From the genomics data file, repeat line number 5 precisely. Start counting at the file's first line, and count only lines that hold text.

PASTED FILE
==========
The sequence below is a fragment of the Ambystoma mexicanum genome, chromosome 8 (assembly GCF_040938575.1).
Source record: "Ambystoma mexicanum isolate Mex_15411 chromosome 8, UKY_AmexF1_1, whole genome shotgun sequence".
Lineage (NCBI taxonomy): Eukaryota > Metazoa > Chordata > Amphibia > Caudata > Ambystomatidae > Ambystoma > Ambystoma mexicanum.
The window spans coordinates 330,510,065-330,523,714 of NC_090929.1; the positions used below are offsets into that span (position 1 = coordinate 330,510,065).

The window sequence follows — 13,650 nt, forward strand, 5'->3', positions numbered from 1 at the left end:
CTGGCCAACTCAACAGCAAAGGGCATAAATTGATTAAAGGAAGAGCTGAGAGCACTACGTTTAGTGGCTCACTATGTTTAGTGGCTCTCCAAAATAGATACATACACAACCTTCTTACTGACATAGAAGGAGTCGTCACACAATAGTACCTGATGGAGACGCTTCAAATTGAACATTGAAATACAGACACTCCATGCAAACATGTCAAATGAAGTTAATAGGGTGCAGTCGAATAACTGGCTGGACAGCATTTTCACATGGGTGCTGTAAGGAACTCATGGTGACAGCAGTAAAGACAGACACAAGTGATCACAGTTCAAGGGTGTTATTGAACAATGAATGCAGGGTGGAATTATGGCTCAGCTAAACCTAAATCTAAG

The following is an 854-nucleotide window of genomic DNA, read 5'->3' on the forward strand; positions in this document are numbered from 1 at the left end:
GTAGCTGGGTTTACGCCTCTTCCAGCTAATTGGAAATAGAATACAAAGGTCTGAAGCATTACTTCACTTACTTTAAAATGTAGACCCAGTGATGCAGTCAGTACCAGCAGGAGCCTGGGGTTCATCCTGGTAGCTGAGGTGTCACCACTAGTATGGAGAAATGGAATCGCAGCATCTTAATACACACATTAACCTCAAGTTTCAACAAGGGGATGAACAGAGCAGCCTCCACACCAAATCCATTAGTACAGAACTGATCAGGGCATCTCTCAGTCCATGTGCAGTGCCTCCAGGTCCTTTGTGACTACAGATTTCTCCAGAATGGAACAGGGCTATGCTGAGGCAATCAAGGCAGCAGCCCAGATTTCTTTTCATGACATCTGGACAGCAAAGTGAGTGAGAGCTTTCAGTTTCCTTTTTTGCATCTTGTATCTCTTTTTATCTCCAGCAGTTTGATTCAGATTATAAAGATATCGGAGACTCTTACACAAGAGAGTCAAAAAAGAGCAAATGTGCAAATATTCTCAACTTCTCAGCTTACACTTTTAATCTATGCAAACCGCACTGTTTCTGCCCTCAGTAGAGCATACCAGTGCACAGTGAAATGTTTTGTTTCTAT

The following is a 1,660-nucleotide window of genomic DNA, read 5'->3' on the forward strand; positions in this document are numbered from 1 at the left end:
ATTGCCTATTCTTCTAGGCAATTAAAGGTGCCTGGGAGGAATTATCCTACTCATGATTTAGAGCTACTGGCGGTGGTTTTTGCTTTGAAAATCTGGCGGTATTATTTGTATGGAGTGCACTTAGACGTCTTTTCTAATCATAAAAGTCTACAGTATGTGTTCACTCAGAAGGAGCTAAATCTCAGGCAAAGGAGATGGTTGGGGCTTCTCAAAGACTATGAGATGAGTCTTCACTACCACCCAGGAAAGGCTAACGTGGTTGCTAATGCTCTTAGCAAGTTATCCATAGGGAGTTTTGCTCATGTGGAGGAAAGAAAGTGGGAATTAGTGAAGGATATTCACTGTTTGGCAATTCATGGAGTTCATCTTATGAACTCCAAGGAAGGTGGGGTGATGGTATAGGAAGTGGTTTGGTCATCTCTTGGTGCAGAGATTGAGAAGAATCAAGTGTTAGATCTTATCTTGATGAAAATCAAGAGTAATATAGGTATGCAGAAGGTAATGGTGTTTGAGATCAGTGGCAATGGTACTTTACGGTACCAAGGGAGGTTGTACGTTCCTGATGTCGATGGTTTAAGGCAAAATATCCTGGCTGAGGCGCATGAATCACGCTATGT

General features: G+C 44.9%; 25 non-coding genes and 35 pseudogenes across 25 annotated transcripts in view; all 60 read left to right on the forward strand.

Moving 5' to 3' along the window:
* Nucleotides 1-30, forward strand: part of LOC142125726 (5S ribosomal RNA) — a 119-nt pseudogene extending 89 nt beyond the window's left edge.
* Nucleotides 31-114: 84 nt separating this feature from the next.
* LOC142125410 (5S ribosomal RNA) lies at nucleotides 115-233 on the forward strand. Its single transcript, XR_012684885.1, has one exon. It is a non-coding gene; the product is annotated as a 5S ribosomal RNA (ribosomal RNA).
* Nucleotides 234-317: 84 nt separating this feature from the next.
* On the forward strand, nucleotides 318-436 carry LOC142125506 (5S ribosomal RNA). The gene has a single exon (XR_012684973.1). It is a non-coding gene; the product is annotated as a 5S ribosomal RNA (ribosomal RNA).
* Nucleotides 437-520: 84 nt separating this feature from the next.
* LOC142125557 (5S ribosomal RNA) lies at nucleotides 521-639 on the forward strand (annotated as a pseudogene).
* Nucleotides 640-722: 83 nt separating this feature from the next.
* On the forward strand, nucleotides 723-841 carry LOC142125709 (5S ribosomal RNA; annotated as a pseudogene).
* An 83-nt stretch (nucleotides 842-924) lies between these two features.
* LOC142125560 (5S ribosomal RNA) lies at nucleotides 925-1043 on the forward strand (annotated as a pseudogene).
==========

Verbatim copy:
The window sequence follows — 13,650 nt, forward strand, 5'->3', positions numbered from 1 at the left end: